The Rev. Joseph Peters-Mathews
St. Joseph-St. John, Lakewood
10 March 2019
Lent 1, C
Before I’d looked at today’s text,
I knew that it would be Jesus’ temptation
in the wilderness.
In the passage today,
who may or may not be
a fallen angel
or the Adversary or Tempter
comes to Jesus at the end of a 40 day fast.
This devil prays
on the fullness of Jesus’ humanity.
Knowing that Jesus hasn’t eaten for 40 days,
he challenges Jesus’ role
as the Son of God.
Jesus goes to the wilderness to fast
immediately after he’s been baptized.
He’s led by the Spirit
to cleanse himself
after God’s pleased-ness
has been pronounced.
The devil says
“If you are the son of God,
make some bread for yourself”
Jesus tells him there’s more to living
than eating bread.
Having failed to goad Jesus into a miracle,
Jesus having nothing to prove,
the devil takes him to see all the world’s kingdoms.
“If you worship me,
I’ll give you all this authority.”
Jesus reminds him that the commandment
is to worship only God.
Jesus also knows that
he's come into the world
to claim his authority as God’s son
over and against the devil’s.
As a last effort,
the devil challenges Jesus’ faith.
“Let yourself jump.
If you really believe the scriptures,
you must know that they say you’ll be safe.”
Jesus just rebukes him
about not testing God.
This story of Jesus’ testing and tempting in the wilderness
is good for the whole of the Christian life.
Certainly, about five days in, we might be noticing
the pangs of our fasts
or the unfaithfulness in our prayers
as we cleanse ourselves for these 40 days.
It’s not only when we’re fasting
that we face temptations,
particularly temptations against
our identity, our vanity, and our faith.
We hear this text every year on the First Sunday in Lent,
because facing temptation and relying on God
is essential for building and living
a baptismal faith.
Whether we’re preparing for baptism
or preparing to renew our baptismal promises,
we know that we’ll face temptation.
By knowing that we’ll face it,
we can practice getting through it
with strength from God
following Jesus’ example,
led by the Spirit.
The invitation to a Holy Lent,
which I read and offered on Wednesday,
does a great job telling us why failed Lenten fasts
and misplaced Lenten disciples are good for us.
It’s not because we’re bad people
or even because we’re broken fallen individuals.
These forty days of cleansing
aren't forty days of mortifying the flesh.
They’re penitent to be sure!
Lenten fasts and their fails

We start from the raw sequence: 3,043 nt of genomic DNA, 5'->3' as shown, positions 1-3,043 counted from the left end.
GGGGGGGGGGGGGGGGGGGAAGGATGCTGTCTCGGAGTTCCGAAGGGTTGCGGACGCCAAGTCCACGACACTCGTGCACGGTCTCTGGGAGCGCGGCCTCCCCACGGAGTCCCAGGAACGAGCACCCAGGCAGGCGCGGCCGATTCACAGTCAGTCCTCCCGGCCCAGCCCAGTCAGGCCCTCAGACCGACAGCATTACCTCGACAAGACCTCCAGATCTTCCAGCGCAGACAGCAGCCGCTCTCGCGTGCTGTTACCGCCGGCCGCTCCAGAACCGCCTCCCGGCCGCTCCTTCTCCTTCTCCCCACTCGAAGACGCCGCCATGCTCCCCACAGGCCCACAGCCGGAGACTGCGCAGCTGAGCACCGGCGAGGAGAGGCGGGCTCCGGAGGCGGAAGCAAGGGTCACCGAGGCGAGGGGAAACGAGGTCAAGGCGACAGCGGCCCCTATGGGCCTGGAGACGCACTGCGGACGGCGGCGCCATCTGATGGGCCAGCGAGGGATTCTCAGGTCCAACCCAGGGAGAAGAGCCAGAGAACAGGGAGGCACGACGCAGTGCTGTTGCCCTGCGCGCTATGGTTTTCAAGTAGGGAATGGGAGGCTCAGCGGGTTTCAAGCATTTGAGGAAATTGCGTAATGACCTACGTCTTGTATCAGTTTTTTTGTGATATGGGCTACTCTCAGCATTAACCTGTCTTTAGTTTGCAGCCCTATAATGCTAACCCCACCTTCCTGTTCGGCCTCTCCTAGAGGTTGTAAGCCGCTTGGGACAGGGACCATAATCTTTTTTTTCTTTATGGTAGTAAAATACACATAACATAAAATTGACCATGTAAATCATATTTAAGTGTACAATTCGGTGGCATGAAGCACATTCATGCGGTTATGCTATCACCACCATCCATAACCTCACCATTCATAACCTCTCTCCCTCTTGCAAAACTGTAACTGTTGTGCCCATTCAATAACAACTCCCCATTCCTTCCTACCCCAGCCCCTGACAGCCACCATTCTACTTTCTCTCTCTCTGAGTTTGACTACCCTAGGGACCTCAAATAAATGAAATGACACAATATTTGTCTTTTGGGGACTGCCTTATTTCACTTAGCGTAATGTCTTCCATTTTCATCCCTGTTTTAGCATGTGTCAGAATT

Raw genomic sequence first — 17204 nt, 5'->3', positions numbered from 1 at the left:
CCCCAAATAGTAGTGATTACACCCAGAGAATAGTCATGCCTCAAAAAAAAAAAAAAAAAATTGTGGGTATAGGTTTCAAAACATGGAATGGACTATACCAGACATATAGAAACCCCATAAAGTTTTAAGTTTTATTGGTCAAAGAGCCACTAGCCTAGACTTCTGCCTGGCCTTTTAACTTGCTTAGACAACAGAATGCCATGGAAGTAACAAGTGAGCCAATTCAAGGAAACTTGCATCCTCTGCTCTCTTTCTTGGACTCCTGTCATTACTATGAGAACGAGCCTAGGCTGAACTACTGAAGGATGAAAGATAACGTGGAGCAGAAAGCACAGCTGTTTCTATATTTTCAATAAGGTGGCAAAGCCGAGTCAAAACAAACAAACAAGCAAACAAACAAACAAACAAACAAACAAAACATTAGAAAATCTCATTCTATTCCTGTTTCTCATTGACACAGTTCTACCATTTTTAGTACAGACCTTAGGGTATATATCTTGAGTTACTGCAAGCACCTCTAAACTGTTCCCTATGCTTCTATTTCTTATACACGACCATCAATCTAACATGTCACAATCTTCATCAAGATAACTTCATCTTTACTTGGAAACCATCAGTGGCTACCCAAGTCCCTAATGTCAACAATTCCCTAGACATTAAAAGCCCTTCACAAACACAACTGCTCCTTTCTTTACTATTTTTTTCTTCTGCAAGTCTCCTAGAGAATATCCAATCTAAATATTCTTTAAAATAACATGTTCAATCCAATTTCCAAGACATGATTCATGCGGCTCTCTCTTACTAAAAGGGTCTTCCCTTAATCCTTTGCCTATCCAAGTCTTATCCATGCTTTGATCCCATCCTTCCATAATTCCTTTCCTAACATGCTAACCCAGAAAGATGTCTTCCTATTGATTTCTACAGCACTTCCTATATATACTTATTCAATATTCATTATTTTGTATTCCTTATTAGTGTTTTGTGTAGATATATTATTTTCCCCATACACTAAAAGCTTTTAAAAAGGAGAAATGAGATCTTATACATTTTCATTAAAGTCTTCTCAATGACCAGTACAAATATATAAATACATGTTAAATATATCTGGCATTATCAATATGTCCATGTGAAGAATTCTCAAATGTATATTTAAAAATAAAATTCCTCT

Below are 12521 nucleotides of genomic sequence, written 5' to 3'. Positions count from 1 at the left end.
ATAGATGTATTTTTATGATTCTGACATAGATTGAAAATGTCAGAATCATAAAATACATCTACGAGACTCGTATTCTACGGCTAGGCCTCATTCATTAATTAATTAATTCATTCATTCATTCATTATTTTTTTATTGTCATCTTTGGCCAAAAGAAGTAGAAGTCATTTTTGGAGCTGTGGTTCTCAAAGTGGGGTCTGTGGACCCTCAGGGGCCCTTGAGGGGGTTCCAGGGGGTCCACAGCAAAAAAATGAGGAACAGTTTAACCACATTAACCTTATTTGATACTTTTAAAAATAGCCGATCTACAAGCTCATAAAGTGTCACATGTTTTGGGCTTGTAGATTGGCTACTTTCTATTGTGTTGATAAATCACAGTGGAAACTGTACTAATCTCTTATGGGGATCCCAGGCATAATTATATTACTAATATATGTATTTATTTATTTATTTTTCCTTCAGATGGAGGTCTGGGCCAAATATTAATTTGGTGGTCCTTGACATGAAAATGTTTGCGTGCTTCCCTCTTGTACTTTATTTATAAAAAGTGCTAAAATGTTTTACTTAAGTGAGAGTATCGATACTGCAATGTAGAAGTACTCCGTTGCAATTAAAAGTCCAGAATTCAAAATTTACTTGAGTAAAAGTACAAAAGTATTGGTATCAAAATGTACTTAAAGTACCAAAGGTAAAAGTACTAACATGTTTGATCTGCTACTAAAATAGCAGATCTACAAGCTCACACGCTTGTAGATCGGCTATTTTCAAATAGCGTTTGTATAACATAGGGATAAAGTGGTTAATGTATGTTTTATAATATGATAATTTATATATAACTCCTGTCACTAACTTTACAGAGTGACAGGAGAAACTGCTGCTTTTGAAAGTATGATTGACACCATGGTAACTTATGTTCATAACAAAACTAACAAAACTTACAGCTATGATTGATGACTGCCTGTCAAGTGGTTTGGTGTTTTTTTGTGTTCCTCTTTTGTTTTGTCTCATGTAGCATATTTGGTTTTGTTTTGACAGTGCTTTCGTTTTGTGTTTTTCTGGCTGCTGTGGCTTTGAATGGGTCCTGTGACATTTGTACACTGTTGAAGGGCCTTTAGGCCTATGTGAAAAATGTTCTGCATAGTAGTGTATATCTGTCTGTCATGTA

remind us that God is faithful to forgive us
when we acknowledge our sins.
Those being baptized make three big renunciations:
Satan and all the spiritual forces
of wickedness that rebel against God;
the evil powers of this world
which corrupt and destroy the creatures of God; and
all sinful desires that draw them from the love of God.
They later promise that when they fall into sin
they will repent and return to the Lord.
Hearing the story of Jesus’ temptation
is a reminder that we will be tempted.
Hearing it during Lent,
“the whole congregation is put in mind
of the message of pardon and absolution
set forth in the Gospel of our Savior,
and of the need which all Christians continually have
to renew their repentance and faith.”
For pardon and absolution,
we have to be mindful of our sin.
To be more mindful of our sin,
we have to notice when we’re tempted.
By giving ourselves particular disciplines,
goals try to reach during Lent,
we can’t not notice when we miss the mark.
If we can notice how we miss the mark during Lent,
we may be better prepared
to notice how we miss the mark
throughout our lives.
In this time when people are preparing for baptism
and we’re preparing to renew baptismal promises
at the Easter Vigil
many of us have sought disciples for ourselves.
We’ll have varying degrees of making those commitments.
When we fail at them,
we're reminded that we’re not Jesus.
We won’t always rebuke temptations;
sometimes we’ll give in.
No matter how many times we fail,
God is ready to forgive us.
Over, and over, and over again.
It’s going to happen.
How well do we notice it?
What do we confess during the silence
before the General Confession each week?
What would you say if you were to make a private confession?
Charles Spurgeon once said,
“You are a great sinner,
but he is a greater Savior.”
Martin Luther said,
But believe even more boldly in Christ,
As you face temptations this Lent,
physical, mental, spiritual,
notice when you fail.
When you miss the mark in your daily life
of loving Christ and your neighbor,
When you’ve fallen into sin,
repent, return to the Lord, and rejoice.